Rudy Giuliani Faces Court for Defaming 2020 Election Workers

Rudy Giuliani Faces Court for Defaming 2020 Election Workers

( – On December 11, the trial to establish Rudy Giuliani’s financial obligations to two previous election workers in Georgia started with opening remarks. The court found Giuliani guilty of defaming the two election workers by making unfounded allegations of election fraud in 2020.

As the lawsuit is being handled by Beryl Howell, a US District Judge, Giuliani has already acknowledged that he uttered the defamatory remarks and has been found guilty of defamation.

The mother and daughter election workers, Ruby Freeman and Shaye Moss, are suing Giuliani, claiming he wrongly accused them of interfering with the ballots. Their attorneys are requesting between $15 and $43 million in damages, punitive damages, and possible interest.

When the media approached Giuliani in the courtroom, he refused to discuss the subject. He did not, however, elaborate beyond saying that he and his staff had some surprises during the trial.

Freeman and Moss claim that, after receiving death threats and violent assaults, their lives were completely turned upside down. Freeman revealed her fear of disclosing her identity in public before the US House committee looking into the assault on January 6. Moss claimed that her son, who had been assigned her smartphone, started receiving death threats and experiencing academic difficulties. She also claimed to have anxiety and sadness.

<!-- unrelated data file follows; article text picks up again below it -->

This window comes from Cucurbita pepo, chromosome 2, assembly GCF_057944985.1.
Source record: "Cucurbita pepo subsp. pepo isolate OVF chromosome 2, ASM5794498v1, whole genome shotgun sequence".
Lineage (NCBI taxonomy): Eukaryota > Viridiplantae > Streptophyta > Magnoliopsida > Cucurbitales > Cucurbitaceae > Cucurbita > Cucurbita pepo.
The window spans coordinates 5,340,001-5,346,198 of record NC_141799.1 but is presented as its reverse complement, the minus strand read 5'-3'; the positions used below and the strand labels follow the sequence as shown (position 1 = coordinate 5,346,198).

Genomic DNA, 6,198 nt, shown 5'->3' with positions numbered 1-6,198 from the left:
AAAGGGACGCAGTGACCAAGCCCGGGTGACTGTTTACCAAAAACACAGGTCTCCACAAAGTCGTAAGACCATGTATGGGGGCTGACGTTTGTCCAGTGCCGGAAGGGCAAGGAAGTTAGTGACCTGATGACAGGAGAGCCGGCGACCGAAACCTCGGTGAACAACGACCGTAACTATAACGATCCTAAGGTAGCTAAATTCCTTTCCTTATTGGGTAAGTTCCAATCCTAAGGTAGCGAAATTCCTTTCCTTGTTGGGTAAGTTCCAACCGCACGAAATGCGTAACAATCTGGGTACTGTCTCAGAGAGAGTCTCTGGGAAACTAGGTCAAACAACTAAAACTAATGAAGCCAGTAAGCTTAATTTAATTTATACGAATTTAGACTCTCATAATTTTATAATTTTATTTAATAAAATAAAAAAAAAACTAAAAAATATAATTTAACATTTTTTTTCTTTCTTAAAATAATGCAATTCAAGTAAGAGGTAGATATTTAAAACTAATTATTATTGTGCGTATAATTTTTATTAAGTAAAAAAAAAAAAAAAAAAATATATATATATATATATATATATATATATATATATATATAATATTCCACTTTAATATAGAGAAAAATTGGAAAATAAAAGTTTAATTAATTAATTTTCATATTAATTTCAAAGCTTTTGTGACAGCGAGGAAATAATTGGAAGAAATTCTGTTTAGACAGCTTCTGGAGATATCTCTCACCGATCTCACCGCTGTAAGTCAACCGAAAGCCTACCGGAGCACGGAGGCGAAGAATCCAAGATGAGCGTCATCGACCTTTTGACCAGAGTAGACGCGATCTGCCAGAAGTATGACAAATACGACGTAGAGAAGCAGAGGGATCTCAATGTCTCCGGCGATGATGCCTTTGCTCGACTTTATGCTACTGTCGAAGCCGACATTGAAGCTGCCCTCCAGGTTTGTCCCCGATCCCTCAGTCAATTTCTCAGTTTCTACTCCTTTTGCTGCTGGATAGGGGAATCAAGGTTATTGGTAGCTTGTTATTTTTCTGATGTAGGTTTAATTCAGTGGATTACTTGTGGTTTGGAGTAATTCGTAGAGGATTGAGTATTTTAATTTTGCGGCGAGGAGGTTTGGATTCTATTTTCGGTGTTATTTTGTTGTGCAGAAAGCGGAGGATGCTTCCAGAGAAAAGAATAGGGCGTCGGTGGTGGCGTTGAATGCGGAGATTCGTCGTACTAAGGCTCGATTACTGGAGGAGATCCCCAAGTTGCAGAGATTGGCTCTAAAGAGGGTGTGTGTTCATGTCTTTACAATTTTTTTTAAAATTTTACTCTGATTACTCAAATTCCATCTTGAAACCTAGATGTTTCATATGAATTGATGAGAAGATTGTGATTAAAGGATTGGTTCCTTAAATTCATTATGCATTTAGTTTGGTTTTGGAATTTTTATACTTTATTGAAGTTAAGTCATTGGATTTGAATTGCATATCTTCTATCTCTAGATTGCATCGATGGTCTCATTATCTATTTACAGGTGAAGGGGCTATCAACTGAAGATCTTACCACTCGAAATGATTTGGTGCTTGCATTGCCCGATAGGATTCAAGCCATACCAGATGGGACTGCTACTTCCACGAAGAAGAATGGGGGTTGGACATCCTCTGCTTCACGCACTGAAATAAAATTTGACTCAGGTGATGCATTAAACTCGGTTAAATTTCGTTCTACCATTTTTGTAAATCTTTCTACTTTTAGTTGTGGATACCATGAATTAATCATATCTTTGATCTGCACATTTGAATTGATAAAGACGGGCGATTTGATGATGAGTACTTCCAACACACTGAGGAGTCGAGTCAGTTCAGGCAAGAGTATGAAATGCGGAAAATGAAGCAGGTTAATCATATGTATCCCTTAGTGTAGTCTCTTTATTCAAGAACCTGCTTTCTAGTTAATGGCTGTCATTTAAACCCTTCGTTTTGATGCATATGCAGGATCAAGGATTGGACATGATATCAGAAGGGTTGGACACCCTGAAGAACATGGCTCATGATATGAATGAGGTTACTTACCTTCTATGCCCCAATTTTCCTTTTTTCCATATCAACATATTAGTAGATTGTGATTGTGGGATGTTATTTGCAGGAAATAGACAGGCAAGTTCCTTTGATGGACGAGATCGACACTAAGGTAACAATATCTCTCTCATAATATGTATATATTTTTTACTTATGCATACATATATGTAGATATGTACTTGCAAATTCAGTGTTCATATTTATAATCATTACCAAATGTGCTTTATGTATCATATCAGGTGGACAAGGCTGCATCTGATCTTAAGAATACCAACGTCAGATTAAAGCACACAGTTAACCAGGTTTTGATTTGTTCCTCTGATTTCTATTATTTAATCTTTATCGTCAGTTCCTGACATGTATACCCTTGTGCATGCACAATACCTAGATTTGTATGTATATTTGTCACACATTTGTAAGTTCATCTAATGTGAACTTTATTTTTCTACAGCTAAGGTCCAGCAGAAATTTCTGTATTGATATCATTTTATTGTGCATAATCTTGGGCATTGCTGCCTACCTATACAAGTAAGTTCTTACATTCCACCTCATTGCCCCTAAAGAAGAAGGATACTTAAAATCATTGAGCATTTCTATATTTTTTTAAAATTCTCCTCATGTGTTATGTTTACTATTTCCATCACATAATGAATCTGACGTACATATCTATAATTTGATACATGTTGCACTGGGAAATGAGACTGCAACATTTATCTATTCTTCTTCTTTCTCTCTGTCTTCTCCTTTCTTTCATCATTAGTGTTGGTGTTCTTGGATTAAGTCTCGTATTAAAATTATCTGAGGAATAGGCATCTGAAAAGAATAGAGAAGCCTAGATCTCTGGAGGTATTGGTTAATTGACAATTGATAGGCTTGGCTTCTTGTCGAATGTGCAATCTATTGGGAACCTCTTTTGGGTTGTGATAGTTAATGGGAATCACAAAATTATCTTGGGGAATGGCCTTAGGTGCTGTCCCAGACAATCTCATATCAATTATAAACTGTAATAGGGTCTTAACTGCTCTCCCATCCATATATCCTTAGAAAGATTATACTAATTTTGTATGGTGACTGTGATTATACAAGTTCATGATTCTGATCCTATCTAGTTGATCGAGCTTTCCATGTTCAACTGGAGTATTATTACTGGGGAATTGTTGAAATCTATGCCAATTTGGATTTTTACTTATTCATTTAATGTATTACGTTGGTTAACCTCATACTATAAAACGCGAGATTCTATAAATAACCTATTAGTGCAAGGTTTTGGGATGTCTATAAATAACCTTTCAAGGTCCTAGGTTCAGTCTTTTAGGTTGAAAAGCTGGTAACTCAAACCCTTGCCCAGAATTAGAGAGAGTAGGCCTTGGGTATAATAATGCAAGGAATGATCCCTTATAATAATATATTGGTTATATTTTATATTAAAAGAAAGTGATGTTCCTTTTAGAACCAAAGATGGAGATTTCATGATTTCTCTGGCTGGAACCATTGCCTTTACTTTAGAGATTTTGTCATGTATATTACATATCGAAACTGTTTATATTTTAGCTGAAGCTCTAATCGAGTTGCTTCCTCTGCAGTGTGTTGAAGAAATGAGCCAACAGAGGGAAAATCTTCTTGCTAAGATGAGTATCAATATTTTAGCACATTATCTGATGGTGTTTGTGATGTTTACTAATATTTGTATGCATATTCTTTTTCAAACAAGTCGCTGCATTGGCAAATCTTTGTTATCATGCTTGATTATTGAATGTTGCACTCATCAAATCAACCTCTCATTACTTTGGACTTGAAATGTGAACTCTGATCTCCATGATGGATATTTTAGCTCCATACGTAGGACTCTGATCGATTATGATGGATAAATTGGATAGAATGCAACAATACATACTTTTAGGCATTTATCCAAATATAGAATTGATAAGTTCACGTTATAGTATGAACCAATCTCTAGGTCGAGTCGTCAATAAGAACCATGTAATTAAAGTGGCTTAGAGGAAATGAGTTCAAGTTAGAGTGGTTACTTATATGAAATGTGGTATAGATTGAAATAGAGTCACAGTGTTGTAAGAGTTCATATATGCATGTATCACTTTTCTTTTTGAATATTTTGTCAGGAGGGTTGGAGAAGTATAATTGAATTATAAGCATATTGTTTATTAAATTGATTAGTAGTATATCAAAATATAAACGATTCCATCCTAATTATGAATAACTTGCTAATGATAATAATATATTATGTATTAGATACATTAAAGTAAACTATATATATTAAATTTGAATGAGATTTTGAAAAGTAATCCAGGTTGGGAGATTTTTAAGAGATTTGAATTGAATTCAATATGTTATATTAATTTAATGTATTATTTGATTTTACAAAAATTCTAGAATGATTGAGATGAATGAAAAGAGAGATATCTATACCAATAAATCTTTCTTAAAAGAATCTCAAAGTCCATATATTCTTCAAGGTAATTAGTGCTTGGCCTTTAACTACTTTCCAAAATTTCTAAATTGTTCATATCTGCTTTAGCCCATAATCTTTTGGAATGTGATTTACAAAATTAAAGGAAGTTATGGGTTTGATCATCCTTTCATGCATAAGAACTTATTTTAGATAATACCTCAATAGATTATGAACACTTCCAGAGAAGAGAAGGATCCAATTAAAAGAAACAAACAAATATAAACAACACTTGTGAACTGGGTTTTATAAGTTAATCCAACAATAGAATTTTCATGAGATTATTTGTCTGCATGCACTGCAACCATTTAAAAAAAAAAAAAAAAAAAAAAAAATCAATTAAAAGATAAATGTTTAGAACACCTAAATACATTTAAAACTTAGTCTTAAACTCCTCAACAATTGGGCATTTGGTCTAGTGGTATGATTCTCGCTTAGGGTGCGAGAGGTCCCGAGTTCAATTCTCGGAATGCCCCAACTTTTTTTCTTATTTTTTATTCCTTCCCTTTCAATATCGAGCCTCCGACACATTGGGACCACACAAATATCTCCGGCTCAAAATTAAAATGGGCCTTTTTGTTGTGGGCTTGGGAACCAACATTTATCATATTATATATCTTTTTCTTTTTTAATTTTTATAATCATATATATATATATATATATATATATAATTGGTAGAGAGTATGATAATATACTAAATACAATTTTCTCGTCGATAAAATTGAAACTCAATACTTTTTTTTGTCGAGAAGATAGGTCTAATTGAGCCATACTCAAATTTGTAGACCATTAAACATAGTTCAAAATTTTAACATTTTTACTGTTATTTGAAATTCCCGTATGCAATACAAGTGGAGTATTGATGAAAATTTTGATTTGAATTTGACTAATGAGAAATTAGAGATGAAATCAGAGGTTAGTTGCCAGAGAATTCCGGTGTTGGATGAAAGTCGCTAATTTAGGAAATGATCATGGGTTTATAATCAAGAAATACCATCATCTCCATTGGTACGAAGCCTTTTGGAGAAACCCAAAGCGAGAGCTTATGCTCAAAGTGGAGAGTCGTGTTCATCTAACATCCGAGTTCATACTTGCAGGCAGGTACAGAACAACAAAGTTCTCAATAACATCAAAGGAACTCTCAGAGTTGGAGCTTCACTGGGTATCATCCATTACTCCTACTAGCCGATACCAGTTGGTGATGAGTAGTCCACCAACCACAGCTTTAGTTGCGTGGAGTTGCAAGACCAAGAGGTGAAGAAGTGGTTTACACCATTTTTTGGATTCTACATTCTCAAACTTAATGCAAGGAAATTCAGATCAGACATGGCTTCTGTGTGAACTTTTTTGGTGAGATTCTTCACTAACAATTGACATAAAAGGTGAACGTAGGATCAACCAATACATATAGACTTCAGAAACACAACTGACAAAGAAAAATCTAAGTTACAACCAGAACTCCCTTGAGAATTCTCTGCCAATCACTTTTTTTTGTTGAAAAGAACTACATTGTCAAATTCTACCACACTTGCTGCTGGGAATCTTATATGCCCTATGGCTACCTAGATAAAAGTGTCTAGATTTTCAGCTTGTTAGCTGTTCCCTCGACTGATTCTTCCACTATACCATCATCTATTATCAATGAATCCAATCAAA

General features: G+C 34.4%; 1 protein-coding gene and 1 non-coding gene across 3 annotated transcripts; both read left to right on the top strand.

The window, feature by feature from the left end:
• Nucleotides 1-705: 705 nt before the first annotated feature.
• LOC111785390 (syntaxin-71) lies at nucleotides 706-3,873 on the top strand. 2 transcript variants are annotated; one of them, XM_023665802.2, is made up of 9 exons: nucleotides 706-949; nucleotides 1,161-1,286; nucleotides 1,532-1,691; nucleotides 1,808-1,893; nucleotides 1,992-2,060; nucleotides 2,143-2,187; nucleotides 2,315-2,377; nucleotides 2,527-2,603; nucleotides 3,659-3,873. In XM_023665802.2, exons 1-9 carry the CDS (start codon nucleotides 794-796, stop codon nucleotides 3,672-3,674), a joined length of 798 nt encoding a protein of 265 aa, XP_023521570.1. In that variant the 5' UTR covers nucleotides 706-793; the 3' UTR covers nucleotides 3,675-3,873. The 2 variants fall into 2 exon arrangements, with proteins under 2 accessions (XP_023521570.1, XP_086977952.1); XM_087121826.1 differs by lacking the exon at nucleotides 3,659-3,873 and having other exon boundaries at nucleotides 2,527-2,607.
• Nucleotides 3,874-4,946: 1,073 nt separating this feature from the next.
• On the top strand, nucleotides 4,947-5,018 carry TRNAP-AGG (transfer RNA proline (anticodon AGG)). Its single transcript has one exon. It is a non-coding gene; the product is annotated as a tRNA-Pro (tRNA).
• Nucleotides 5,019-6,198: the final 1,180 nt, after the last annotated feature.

Giuliani has previously acknowledged that he misrepresented Freeman and Moss. He will contend that the plaintiffs cannot demonstrate more than a mere de minimis connection between their claimed injury and Giuliani’s actions, according to a court filing by his attorneys in November.

Giuliani’s political advisor, Ted Goodman, said that he calls on the legal profession and every American, regardless of party affiliation, to speak against the use of our legal system as a weapon against political rivals.

Giuliani is also anticipated to testify at the trial. However, according to his attorney’s statement last week, the former mayor of New York City will not be using his right to the Fifth Amendment during the proceedings.

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